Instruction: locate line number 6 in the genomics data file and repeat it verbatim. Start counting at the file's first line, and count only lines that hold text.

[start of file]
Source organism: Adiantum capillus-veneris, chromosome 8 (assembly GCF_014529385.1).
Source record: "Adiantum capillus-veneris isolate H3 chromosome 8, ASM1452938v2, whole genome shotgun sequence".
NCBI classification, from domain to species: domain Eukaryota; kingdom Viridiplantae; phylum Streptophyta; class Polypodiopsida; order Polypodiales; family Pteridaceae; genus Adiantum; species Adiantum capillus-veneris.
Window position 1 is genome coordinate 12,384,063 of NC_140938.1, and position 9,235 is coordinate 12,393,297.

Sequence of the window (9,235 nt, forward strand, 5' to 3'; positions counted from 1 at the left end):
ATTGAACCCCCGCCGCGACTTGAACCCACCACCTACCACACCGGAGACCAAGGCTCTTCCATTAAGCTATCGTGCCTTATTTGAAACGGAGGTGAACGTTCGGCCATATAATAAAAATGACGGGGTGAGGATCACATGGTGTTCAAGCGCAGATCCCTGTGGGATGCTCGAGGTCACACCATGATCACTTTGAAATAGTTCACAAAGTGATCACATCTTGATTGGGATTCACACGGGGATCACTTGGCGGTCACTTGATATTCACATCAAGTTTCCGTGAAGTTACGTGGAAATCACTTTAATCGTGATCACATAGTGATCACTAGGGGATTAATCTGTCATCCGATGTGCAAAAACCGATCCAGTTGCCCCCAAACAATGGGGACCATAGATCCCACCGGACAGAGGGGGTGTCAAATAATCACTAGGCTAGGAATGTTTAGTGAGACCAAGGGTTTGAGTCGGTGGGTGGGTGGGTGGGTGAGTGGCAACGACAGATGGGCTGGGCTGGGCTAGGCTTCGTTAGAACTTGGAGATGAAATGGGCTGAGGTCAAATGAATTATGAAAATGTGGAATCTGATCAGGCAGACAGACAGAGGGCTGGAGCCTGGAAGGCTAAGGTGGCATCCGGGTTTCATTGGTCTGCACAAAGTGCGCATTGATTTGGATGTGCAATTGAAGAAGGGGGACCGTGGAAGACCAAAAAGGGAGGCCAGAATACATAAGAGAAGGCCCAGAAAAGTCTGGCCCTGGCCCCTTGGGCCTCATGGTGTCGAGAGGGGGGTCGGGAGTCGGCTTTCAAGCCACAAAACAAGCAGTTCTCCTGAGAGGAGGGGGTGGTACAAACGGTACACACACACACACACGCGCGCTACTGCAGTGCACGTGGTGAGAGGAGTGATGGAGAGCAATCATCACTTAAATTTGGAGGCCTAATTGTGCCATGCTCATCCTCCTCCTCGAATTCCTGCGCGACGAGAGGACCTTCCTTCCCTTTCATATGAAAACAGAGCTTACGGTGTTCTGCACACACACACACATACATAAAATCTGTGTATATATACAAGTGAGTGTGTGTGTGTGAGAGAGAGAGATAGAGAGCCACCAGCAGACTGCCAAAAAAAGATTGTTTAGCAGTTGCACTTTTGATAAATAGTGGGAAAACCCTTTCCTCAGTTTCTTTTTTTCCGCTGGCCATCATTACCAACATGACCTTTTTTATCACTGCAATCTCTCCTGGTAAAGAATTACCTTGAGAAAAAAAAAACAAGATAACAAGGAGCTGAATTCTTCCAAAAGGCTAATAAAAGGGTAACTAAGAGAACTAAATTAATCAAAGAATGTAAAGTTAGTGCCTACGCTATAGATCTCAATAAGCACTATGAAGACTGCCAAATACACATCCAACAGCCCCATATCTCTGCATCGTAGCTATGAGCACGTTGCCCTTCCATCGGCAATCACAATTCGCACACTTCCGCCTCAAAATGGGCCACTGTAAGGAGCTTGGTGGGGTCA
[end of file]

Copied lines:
ATTGAACCCCCGCCGCGACTTGAACCCACCACCTACCACACCGGAGACCAAGGCTCTTCCATTAAGCTATCGTGCCTTATTTGAAACGGAGGTGAACGTTCGGCCATATAATAAAAATGACGGGGTGAGGATCACATGGTGTTCAAGCGCAGATCCCTGTGGGATGCTCGAGGTCACACCATGATCACTTTGAAATAGTTCACAAAGTGATCACATCTTGATTGGGATTCACACGGGGATCACTTGGCGGTCACTTGATATTCACATCAAGTTTCCGTGAAGTTACGTGGAAATCACTTTAATCGTGATCACATAGTGATCACTAGGGGATTAATCTGTCATCCGATGTGCAAAAACCGATCCAGTTGCCCCCAAACAATGGGGACCATAGATCCCACCGGACAGAGGGGGTGTCAAATAATCACTAGGCTAGGAATGTTTAGTGAGACCAAGGGTTTGAGTCGGTGGGTGGGTGGGTGGGTGAGTGGCAACGACAGATGGGCTGGGCTGGGCTAGGCTTCGTTAGAACTTGGAGATGAAATGGGCTGAGGTCAAATGAATTATGAAAATGTGGAATCTGATCAGGCAGACAGACAGAGGGCTGGAGCCTGGAAGGCTAAGGTGGCATCCGGGTTTCATTGGTCTGCACAAAGTGCGCATTGATTTGGATGTGCAATTGAAGAAGGGGGACCGTGGAAGACCAAAAAGGGAGGCCAGAATACATAAGAGAAGGCCCAGAAAAGTCTGGCCCTGGCCCCTTGGGCCTCATGGTGTCGAGAGGGGGGTCGGGAGTCGGCTTTCAAGCCACAAAACAAGCAGTTCTCCTGAGAGGAGGGGGTGGTACAAACGGTACACACACACACACACGCGCGCTACTGCAGTGCACGTGGTGAGAGGAGTGATGGAGAGCAATCATCACTTAAATTTGGAGGCCTAATTGTGCCATGCTCATCCTCCTCCTCGAATTCCTGCGCGACGAGAGGACCTTCCTTCCCTTTCATATGAAAACAGAGCTTACGGTGTTCTGCACACACACACACATACATAAAATCTGTGTATATATACAAGTGAGTGTGTGTGTGTGAGAGAGAGAGATAGAGAGCCACCAGCAGACTGCCAAAAAAAGATTGTTTAGCAGTTGCACTTTTGATAAATAGTGGGAAAACCCTTTCCTCAGTTTCTTTTTTTCCGCTGGCCATCATTACCAACATGACCTTTTTTATCACTGCAATCTCTCCTGGTAAAGAATTACCTTGAGAAAAAAAAAACAAGATAACAAGGAGCTGAATTCTTCCAAAAGGCTAATAAAAGGGTAACTAAGAGAACTAAATTAATCAAAGAATGTAAAGTTAGTGCCTACGCTATAGATCTCAATAAGCACTATGAAGACTGCCAAATACACATCCAACAGCCCCATATCTCTGCATCGTAGCTATGAGCACGTTGCCCTTCCATCGGCAATCACAATTCGCACACTTCCGCCTCAAAATGGGCCACTGTAAGGAGCTTGGTGGGGTCA